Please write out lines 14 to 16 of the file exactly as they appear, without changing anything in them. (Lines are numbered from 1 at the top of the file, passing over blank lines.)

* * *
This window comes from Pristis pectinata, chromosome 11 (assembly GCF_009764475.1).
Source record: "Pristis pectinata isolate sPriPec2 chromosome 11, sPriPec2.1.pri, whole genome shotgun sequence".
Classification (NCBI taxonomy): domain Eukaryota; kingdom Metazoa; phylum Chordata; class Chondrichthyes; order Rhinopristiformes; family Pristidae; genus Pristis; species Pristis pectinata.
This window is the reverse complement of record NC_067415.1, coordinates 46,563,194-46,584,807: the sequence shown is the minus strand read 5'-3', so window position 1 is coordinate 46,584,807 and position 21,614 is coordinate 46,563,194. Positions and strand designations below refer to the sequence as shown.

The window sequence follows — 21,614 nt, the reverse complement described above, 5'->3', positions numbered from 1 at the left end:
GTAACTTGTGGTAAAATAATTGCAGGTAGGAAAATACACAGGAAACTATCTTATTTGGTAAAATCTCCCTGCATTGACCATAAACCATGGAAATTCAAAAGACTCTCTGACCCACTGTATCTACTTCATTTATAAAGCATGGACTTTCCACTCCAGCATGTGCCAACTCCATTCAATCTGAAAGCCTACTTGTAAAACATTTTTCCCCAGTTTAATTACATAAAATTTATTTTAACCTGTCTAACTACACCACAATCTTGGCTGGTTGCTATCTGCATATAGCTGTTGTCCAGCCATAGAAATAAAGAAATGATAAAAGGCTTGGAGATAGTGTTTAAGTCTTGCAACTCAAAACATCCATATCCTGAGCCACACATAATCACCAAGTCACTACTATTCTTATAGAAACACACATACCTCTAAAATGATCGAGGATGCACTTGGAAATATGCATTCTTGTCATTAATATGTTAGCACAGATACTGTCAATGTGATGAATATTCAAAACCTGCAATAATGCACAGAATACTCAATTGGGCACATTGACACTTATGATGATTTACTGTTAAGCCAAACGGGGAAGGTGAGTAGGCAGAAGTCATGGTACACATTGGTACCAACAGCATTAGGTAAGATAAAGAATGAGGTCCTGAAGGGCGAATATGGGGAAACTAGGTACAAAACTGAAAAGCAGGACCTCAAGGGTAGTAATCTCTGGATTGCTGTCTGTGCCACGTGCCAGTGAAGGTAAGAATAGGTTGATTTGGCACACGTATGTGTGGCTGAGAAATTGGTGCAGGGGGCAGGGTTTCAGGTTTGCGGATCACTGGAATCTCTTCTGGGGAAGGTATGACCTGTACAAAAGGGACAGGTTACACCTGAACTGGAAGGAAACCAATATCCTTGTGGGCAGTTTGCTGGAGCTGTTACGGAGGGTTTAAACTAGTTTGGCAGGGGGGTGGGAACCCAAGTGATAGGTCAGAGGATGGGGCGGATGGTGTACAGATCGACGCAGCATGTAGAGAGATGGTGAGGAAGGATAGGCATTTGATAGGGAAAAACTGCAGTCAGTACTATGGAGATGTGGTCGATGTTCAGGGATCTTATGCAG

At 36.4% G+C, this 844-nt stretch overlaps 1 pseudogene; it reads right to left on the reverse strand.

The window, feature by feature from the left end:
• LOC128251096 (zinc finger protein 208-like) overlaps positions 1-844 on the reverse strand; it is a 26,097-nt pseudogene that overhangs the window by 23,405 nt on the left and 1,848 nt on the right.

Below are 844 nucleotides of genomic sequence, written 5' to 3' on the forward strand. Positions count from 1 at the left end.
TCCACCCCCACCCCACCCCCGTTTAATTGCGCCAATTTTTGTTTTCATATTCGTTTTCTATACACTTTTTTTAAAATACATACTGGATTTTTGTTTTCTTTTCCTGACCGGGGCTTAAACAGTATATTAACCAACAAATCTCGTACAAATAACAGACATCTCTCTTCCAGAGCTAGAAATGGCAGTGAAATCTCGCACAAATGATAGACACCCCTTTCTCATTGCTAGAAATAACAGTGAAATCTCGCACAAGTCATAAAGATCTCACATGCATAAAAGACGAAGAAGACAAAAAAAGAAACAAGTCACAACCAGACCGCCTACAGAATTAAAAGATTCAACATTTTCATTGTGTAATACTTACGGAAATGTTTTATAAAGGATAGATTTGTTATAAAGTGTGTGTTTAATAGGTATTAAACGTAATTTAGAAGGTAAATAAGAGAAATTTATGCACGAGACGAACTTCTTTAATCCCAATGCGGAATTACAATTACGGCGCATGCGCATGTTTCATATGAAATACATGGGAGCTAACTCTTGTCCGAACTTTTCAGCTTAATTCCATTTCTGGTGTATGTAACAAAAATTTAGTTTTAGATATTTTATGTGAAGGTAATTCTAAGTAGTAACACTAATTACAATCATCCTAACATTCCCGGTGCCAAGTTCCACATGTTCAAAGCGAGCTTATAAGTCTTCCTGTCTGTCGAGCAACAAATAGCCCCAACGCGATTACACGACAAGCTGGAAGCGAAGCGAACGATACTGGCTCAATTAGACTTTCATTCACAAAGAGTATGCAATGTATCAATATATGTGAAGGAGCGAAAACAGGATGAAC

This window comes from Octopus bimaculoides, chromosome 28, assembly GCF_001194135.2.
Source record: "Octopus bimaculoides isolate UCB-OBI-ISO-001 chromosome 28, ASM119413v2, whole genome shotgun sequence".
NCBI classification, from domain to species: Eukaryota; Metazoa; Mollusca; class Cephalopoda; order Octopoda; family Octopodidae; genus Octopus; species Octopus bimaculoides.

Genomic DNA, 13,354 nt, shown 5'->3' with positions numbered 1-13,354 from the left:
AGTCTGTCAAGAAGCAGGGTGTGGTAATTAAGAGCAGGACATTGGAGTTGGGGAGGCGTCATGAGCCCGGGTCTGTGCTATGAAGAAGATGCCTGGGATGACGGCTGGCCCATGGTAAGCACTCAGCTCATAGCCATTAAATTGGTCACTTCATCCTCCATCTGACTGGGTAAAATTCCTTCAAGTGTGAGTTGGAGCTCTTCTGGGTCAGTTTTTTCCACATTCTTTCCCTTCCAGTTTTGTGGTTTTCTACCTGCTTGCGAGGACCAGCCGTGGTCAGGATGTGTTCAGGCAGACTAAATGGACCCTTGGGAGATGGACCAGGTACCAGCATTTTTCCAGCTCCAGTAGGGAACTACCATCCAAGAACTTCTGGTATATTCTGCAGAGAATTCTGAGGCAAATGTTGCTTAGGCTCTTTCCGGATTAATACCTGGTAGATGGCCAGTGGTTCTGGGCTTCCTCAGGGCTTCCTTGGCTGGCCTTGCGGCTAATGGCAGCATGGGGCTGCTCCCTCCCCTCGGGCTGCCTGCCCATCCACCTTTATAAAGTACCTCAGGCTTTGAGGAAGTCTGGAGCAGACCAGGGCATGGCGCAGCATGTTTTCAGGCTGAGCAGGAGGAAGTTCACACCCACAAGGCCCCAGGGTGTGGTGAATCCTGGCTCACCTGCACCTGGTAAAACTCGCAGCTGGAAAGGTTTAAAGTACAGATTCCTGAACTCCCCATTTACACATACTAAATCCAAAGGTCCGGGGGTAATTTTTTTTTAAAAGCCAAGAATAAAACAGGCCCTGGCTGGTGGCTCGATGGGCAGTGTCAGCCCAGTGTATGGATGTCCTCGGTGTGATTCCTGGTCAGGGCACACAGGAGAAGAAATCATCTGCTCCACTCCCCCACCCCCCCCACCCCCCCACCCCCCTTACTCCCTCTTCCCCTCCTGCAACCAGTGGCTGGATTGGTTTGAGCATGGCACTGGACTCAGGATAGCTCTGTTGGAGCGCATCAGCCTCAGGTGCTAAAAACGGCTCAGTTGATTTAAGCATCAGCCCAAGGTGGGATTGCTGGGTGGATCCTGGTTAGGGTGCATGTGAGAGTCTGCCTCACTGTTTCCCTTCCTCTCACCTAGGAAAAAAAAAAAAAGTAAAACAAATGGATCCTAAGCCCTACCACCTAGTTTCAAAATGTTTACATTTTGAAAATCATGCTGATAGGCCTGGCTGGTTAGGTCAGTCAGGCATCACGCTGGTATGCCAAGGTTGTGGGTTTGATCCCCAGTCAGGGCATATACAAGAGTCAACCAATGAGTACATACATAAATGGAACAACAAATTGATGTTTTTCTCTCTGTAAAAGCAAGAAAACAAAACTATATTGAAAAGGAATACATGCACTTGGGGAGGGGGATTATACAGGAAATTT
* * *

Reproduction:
NCBI classification, from domain to species: Eukaryota; Metazoa; Mollusca; class Cephalopoda; order Octopoda; family Octopodidae; genus Octopus; species Octopus bimaculoides.

Genomic DNA, 13,354 nt, shown 5'->3' with positions numbered 1-13,354 from the left:
AGTCTGTCAAGAAGCAGGGTGTGGTAATTAAGAGCAGGACATTGGAGTTGGGGAGGCGTCATGAGCCCGGGTCTGTGCTATGAAGAAGATGCCTGGGATGACGGCTGGCCCATGGTAAGCACTCAGCTCATAGCCATTAAATTGGTCACTTCATCCTCCATCTGACTGGGTAAAATTCCTTCAAGTGTGAGTTGGAGCTCTTCTGGGTCAGTTTTTTCCACATTCTTTCCCTTCCAGTTTTGTGGTTTTCTACCTGCTTGCGAGGACCAGCCGTGGTCAGGATGTGTTCAGGCAGACTAAATGGACCCTTGGGAGATGGACCAGGTACCAGCATTTTTCCAGCTCCAGTAGGGAACTACCATCCAAGAACTTCTGGTATATTCTGCAGAGAATTCTGAGGCAAATGTTGCTTAGGCTCTTTCCGGATTAATACCTGGTAGATGGCCAGTGGTTCTGGGCTTCCTCAGGGCTTCCTTGGCTGGCCTTGCGGCTAATGGCAGCATGGGGCTGCTCCCTCCCCTCGGGCTGCCTGCCCATCCACCTTTATAAAGTACCTCAGGCTTTGAGGAAGTCTGGAGCAGACCAGGGCATGGCGCAGCATGTTTTCAGGCTGAGCAGGAGGAAGTTCACACCCACAAGGCCCCAGGGTGTGGTGAATCCTGGCTCACCTGCACCTGGTAAAACTCGCAGCTGGAAAGGTTTAAAGTACAGATTCCTGAACTCCCCATTTACACATACTAAATCCAAAGGTCCGGGGGTAATTTTTTTTTAAAAGCCAAGAATAAAACAGGCCCTGGCTGGTGGCTCGATGGGCAGTGTCAGCCCAGTGTATGGATGTCCTCGGTGTGATTCCTGGTCAGGGCACACAGGAGAAGAAATCATCTGCTCCACTCCCCCACCCCCCCCACCCCCCCACCCCCCTTACTCCCTCTTCCCCTCCTGCAACCAGTGGCTGGATTGGTTTGAGCATGGCACTGGACTCAGGATAGCTCTGTTGGAGCGCATCAGCCTCAGGTGCTAAAAACGGCTCAGTTGATTTAAGCATCAGCCCAAGGTGGGATTGCTGGGTGGATCCTGGTTAGGGTGCATGTGAGAGTCTGCCTCACTGTTTCCCTTCCTCTCACCTAGGAAAAAAAAAAAAAGTAAAACAAATGGATCCTAAGCCCTACCACCTAGTTTCAAAATGTTTACATTTTGAAAATCATGCTGATAGGCCTGGCTGGTTAGGTCAGTCAGGCATCACGCTGGTATGCCAAGGTTGTGGGTTTGATCCCCAGTCAGGGCATATACAAGAGTCAACCAATGAGTACATACATAAATGGAACAACAAATTGATGTTTTTCTCTCTGTAAAAGCAAGAAAACAAAACTATATTGAAAAGGAATACATGCACTTGGGGAGGGGGATTATACAGGAAATTT